Delhi HC stays the suspension of several Haj Group Organiserstext_fields
New Delhi: Delhi High Court stayed the suspension of registration certificates and quota of several Haj Group Organisers, saying that Haj for Muslims is not merely a holiday but a medium of practising their religion and faith which is a fundamental right.
The registration and quota of Haj Group Organisers (HGOs), which act as tour operators for pilgrims, was kept in abeyance by the Centre last month after they were found to be illegible on various grounds, including wilful misrepresentation of facts based on which they were registered as HGOs in the first place.
It is concerned with the pilgrims who intend to travel on Haj and have paid in advance to the petitioners for the five-day religious pilgrimage to Mecca and nearby Holy places in Saudi Arabia, said the Vacation bench of Justice Chandra Dhari Singh, while dealing with petitions by over 13 such HGOs. The bench asked the Centre to ensure that the pilgrims are able to undertake travel without any obstruction and do not suffer because of the alleged default of the tour operators
Justice Singh observed that the Haj pilgrimage and its ceremonies fell within the ambit of a religious practice, which is protected by the Constitution of India, and the court was the protector of that right.
“Accordingly, to ensure that the pilgrims are not obstructed from completing their journey and undertake Haj, the comments in the consolidated list of allocation of Haj Quota for HAJ-2023 issued on 25th May 2023 by the respondent (Centre) which reads as ‘Registration Certificate & Quota Kept in abeyance till finalization of proceedings in complaint related matter’ is stayed,” the court said in its orders passed on Wednesday.
The bench clarified that the authorities may proceed with the investigation in pursuance of the show-cause notice issued to the petitioners for their alleged defaults.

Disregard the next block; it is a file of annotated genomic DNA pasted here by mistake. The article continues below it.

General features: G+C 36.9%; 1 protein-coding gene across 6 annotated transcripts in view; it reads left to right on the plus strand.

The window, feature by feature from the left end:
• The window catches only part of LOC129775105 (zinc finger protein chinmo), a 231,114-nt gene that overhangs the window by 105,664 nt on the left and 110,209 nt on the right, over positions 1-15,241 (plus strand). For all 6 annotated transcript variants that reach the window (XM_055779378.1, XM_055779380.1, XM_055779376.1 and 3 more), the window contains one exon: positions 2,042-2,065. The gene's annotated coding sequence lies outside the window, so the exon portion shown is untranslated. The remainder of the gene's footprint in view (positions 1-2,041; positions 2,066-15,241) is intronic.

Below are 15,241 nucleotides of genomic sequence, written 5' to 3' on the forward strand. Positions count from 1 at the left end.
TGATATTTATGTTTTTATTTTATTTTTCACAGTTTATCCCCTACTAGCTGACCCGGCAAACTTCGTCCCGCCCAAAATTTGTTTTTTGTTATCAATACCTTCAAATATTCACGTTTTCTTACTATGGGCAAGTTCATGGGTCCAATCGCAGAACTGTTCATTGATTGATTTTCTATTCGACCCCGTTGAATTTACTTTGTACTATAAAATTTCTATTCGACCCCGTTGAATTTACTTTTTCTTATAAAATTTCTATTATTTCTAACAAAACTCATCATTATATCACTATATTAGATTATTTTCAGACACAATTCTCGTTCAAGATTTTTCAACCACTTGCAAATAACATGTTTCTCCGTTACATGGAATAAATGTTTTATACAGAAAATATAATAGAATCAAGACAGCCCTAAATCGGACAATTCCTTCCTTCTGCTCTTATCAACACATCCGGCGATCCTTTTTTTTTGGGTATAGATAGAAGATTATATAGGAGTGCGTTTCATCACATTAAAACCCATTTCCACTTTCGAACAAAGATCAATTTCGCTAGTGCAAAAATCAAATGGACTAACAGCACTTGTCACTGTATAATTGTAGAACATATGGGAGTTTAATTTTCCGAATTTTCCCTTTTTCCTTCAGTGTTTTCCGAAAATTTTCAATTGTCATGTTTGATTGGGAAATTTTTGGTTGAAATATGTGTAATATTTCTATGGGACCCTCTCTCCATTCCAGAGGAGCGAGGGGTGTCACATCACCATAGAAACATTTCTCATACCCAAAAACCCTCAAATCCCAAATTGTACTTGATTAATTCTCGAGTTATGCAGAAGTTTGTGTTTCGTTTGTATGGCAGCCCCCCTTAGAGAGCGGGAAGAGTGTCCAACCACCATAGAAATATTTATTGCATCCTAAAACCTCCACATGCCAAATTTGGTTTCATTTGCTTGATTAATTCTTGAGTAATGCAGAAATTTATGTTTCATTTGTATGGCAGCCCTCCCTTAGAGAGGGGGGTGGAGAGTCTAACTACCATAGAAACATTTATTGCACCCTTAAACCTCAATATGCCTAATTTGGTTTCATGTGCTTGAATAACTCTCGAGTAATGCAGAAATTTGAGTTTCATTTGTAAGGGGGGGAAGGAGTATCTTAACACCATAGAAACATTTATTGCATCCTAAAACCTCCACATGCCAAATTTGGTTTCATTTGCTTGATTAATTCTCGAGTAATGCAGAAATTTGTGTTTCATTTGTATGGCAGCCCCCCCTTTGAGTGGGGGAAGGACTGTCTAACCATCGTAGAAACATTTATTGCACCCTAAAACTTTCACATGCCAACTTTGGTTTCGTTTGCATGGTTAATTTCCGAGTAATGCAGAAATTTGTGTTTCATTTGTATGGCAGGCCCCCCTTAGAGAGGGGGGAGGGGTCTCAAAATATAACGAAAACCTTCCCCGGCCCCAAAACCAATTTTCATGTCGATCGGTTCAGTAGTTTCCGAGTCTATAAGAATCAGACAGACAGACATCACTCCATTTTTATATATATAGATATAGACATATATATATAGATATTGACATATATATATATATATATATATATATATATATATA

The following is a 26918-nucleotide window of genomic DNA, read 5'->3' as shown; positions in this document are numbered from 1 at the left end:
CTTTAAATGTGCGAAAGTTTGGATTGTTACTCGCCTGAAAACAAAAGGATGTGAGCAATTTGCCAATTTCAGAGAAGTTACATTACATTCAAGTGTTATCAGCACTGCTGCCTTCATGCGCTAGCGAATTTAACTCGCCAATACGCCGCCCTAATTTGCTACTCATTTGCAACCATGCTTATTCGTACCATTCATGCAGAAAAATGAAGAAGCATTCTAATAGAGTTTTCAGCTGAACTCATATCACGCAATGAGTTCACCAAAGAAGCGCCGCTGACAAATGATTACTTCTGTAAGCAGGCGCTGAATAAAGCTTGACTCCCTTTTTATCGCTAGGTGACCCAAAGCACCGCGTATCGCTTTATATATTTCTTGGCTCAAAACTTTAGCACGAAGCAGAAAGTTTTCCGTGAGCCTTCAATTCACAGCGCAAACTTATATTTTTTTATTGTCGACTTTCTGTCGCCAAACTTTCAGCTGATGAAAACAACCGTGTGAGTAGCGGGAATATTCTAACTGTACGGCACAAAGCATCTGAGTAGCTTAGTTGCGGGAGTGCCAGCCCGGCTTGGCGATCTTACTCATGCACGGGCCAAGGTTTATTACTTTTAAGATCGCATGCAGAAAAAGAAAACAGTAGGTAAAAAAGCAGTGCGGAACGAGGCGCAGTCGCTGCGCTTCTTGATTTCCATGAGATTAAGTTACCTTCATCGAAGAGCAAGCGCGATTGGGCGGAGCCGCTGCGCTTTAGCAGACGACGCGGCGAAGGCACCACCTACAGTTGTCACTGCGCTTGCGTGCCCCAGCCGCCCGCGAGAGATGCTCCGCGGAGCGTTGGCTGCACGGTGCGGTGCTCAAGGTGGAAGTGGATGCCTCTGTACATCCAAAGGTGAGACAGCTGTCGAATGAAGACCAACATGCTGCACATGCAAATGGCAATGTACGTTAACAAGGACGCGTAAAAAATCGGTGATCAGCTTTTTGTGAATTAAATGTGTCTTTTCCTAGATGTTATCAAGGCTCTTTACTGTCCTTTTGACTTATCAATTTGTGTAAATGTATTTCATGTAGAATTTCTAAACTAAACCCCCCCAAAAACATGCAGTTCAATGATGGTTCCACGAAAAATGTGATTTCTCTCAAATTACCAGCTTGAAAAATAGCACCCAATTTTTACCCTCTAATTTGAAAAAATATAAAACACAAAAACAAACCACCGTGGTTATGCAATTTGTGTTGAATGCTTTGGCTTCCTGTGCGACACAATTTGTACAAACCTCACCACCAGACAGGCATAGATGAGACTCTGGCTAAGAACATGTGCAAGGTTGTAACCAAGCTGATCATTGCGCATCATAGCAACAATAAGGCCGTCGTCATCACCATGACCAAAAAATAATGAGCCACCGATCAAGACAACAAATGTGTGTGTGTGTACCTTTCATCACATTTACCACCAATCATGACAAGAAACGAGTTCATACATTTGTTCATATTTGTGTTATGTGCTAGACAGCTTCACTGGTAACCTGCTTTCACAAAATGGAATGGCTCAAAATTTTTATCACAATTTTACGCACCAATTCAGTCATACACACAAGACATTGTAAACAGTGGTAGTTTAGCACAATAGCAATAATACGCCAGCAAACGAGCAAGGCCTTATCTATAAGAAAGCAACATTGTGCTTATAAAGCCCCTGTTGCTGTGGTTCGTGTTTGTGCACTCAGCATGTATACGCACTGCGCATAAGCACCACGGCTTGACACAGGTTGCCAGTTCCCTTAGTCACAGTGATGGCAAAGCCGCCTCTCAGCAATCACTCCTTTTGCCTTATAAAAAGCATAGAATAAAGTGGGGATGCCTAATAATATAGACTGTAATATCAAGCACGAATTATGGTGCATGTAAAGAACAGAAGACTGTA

The Centre told the court that it has the right to suspend or cancel the registration of HGOs in case of non-compliance with any of the terms and conditions, and it was not willing to take the risk of placing the fate of pilgrims in the hands of these non-compliant HGOs.
It was also said that allowing the petitioners to take the pilgrims to the Kingdom of Saudi Arabia after the revelation of serious violations of the law would not be in the spirit of the bilateral agreement between the two countries, which calls for the registration of only compliant and verified HGOs.
The court observed that although restrictions and conditions to the issuance of the registration certificate and quota allocation to the petitioner could be imposed, the same “should not be held against the pilgrims” who registered to undertake the pilgrimage with such entities in good faith.
“This court is of the view that such an action would defeat the purpose of the current Haj Policy and is in derogation of Article 25 of the Constitution of India,” it stated, noting that for 2023, 1,75,025 pilgrims – 1,40,000 for Haj Committee of India and 35,025 for HGOs – have been allocated by Saudi Arabia to India.